Separation Sunday is equally brusque and unromantic, though there's no equivalent to Darnielle's late stepfather in it, or in fact any grown-up authority; as Finn has said in interviews, the songs on the album take place in a "Charlie Brown world," where adult voices are distant, irrelevant squawks. But both Finn and Darnielle maintain a strategic distance from their characters. Darnielle's singing is heartfelt, but his voice is rooted in the surety that comes with adulthood rather than the petulance of youth. And Finn steps back at times to make us aware that the hood rats, club kids, and other callow misfits populating Separation Sunday are rarely as decadent and jaded as they believe they are. By regularly shifting his point of view from observer to participant, Finn underscores the disconnection between his characters' world-weary talk and their desperate actions. The album's heroine, Hallelujah ("the kids all called her Holly"), may shrug and say "I won't be much for all this Humbert Humbert stuff" when an older dude shows an interest in her, but she's still earnestly searching for love among scumbags.
But writing from a knowing distance isn't enough by itself to make these albums work; they could easily have devolved to the rock equivalent of Daniel Stern's simpering voice-overs on The Wonder Years. Fortunately Finn and Darnielle have a gift for getting the story across without feeling compelled to tell it straight. Coming-of-age films often deal in overwrought "and that's when my life changed forever" epiphanies or idealized losses of virginity because they don't have many other plot points to work with. Adolescence isn't the stuff of narrative art; it's primarily a lyrical time. Pop music can render such highs and lows more accurately than most film and fiction because it can isolate emotions, not just plot points, and condense them into four-minute chunks. Separation Sunday and The Sunset Tree both work because their story cycles are composed not with conventional conflict-and-resolution plot mechanics but of emotional snapshots that work together impressionistically.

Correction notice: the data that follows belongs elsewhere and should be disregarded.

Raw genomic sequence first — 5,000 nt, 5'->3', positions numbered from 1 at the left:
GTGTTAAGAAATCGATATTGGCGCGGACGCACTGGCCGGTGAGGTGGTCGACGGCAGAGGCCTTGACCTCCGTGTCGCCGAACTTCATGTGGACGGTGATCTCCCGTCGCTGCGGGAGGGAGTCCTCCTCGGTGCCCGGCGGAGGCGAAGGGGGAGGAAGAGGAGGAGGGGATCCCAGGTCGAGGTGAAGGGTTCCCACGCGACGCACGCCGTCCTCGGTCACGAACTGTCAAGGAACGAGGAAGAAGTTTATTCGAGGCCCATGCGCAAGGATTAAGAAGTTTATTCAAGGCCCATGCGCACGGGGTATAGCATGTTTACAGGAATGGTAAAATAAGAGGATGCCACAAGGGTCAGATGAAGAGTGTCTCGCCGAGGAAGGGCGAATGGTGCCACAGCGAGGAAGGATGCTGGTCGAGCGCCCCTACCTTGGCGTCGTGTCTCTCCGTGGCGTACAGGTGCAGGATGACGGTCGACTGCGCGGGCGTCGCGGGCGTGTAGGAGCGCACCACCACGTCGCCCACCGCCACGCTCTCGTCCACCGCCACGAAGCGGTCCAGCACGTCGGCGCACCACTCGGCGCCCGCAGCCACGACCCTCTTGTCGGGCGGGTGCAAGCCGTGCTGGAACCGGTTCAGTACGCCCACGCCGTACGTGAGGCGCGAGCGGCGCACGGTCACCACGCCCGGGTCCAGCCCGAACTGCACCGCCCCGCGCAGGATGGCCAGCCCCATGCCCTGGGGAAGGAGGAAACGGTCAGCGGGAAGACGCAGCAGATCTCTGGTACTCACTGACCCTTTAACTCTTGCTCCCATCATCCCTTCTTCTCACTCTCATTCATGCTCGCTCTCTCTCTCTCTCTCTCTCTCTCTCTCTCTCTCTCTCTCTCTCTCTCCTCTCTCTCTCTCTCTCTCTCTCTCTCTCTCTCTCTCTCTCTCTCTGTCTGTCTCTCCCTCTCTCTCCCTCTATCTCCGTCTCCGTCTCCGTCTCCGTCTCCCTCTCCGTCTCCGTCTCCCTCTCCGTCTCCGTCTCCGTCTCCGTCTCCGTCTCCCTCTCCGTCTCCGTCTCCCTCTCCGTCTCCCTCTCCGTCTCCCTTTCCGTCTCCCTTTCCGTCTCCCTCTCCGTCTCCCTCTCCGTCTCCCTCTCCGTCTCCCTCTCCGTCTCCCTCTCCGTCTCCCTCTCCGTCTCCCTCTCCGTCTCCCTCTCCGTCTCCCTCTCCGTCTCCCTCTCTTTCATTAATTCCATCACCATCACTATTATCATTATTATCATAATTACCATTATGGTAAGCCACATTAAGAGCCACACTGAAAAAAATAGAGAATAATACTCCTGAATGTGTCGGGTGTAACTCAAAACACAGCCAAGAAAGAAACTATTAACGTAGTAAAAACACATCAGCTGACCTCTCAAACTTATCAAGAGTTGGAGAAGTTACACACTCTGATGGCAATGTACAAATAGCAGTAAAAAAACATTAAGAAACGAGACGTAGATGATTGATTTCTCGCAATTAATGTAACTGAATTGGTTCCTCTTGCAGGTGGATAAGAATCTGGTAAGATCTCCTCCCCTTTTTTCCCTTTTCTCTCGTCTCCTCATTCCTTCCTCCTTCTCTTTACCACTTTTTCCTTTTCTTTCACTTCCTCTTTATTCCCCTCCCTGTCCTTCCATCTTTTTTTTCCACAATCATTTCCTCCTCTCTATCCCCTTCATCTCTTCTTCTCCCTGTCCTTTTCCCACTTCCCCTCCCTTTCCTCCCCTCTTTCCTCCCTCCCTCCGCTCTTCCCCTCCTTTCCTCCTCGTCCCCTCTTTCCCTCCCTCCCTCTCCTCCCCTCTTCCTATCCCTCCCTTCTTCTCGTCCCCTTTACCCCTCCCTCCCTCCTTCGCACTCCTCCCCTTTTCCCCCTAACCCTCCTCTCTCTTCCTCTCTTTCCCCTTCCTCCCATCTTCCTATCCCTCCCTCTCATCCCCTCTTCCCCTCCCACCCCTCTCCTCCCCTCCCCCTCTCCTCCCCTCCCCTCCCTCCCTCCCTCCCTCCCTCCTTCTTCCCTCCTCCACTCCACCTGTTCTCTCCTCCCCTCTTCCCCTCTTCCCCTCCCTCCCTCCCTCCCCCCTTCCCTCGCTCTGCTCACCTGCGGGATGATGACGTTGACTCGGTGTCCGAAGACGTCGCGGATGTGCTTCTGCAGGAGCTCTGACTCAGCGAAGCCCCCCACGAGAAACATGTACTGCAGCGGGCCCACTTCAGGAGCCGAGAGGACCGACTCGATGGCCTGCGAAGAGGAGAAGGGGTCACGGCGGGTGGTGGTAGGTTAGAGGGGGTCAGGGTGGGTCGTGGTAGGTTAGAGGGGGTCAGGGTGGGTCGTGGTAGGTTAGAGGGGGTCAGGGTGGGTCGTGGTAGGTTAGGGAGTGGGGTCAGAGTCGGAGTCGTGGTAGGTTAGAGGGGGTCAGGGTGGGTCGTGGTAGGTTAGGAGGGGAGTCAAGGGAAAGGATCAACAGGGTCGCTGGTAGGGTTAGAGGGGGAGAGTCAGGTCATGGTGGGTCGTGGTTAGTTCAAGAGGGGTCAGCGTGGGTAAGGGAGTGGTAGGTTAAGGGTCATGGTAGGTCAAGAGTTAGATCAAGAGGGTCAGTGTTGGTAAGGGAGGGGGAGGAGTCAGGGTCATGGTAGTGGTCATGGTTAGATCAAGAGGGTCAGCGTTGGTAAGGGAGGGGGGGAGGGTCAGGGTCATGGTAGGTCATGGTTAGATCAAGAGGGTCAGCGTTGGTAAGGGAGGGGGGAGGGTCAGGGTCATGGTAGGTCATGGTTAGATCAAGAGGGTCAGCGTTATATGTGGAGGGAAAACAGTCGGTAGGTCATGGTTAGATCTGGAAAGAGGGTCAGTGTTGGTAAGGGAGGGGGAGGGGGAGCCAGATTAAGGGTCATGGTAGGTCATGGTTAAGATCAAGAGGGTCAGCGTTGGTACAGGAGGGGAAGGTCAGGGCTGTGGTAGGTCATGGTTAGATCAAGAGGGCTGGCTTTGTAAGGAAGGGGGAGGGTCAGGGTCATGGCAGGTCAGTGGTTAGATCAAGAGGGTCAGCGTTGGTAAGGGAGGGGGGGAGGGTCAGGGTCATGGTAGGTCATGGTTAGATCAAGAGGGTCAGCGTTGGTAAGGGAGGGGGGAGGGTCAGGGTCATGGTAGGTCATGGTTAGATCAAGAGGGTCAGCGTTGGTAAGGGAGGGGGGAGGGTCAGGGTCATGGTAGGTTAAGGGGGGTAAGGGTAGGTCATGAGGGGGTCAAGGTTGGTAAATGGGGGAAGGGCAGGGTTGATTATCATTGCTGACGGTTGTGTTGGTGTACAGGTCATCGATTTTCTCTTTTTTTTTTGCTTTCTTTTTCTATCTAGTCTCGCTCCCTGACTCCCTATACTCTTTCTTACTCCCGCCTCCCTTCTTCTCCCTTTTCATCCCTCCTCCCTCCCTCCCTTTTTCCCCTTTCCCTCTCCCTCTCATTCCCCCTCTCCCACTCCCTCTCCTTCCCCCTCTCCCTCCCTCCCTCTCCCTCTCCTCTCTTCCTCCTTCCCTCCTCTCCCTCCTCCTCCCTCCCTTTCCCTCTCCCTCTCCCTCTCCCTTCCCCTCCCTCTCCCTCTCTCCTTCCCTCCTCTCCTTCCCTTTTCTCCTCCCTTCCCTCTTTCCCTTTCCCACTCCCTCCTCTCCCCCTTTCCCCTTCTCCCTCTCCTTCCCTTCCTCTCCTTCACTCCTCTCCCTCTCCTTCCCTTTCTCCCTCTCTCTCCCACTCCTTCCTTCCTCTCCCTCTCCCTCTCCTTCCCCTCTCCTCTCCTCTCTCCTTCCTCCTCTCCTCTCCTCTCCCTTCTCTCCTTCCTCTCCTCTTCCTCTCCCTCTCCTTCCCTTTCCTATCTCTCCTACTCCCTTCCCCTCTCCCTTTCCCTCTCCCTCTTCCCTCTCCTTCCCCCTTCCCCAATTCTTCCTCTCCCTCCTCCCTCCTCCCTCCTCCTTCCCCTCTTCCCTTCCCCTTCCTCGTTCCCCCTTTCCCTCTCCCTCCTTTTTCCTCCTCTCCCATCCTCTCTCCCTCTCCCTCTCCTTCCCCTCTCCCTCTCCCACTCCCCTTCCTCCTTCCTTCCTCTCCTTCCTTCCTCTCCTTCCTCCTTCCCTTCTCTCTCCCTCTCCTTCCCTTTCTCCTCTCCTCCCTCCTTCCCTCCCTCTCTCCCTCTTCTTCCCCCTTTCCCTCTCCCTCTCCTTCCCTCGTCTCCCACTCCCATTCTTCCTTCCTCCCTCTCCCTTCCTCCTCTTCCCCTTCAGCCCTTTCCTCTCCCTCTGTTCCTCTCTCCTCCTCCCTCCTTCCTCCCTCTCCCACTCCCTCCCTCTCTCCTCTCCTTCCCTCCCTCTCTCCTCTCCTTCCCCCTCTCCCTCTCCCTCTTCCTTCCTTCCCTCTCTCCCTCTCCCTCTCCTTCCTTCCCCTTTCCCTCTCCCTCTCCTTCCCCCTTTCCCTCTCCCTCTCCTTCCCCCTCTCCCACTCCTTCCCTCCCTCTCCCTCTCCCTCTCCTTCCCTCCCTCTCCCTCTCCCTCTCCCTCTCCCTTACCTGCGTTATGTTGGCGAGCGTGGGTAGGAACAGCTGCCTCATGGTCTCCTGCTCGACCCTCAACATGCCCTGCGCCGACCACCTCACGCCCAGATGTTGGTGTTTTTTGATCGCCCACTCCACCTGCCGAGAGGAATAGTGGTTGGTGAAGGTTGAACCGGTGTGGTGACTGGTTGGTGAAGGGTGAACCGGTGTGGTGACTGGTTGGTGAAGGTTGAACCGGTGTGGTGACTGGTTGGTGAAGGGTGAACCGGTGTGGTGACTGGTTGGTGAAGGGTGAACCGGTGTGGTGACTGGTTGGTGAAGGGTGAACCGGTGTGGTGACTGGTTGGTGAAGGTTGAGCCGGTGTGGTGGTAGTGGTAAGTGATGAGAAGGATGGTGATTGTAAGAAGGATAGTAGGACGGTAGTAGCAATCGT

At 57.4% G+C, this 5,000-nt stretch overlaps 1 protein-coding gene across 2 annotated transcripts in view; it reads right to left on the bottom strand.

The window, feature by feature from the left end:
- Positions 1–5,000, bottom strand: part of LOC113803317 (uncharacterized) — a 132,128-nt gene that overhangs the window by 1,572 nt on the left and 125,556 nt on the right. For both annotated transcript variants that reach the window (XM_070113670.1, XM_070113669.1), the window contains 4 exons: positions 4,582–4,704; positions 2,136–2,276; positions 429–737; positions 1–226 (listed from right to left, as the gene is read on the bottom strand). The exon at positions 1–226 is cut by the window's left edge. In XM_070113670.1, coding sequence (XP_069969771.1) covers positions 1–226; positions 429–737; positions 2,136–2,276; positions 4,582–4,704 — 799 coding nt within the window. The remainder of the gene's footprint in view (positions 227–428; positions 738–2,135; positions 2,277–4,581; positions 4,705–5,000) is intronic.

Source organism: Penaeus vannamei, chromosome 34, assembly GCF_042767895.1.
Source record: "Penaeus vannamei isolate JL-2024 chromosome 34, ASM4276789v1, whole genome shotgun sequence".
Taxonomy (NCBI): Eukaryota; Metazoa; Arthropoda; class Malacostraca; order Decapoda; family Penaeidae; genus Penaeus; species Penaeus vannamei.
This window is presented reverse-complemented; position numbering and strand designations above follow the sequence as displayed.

Not that Separation Sunday doesn't end with a bang. Tired of bad drugs and worse sex, Holly wants a happy ending, and Finn kindly obliges her: she strolls haggardly into an Easter mass and pleads her case to the congregation. If that feels abrupt and arbitrary, well, it is. Finn gives this story no more weight than any of the others he's sprinkled throughout the album: half-remembered Bible tales, urban legends about Rod Stewart, apocrypha about Holly's acquaintances' exploits. But he's up-front about the storytelling conventions he's playing with, and about how these stories are arranged. "Do you want me to tell it like boy meets girl and the rest is history? / Or do you want it like a murder mystery?" he asks near the beginning of the album in "Charlemagne in Sweatpants," then decides, "I'm gonna tell it like a comeback story."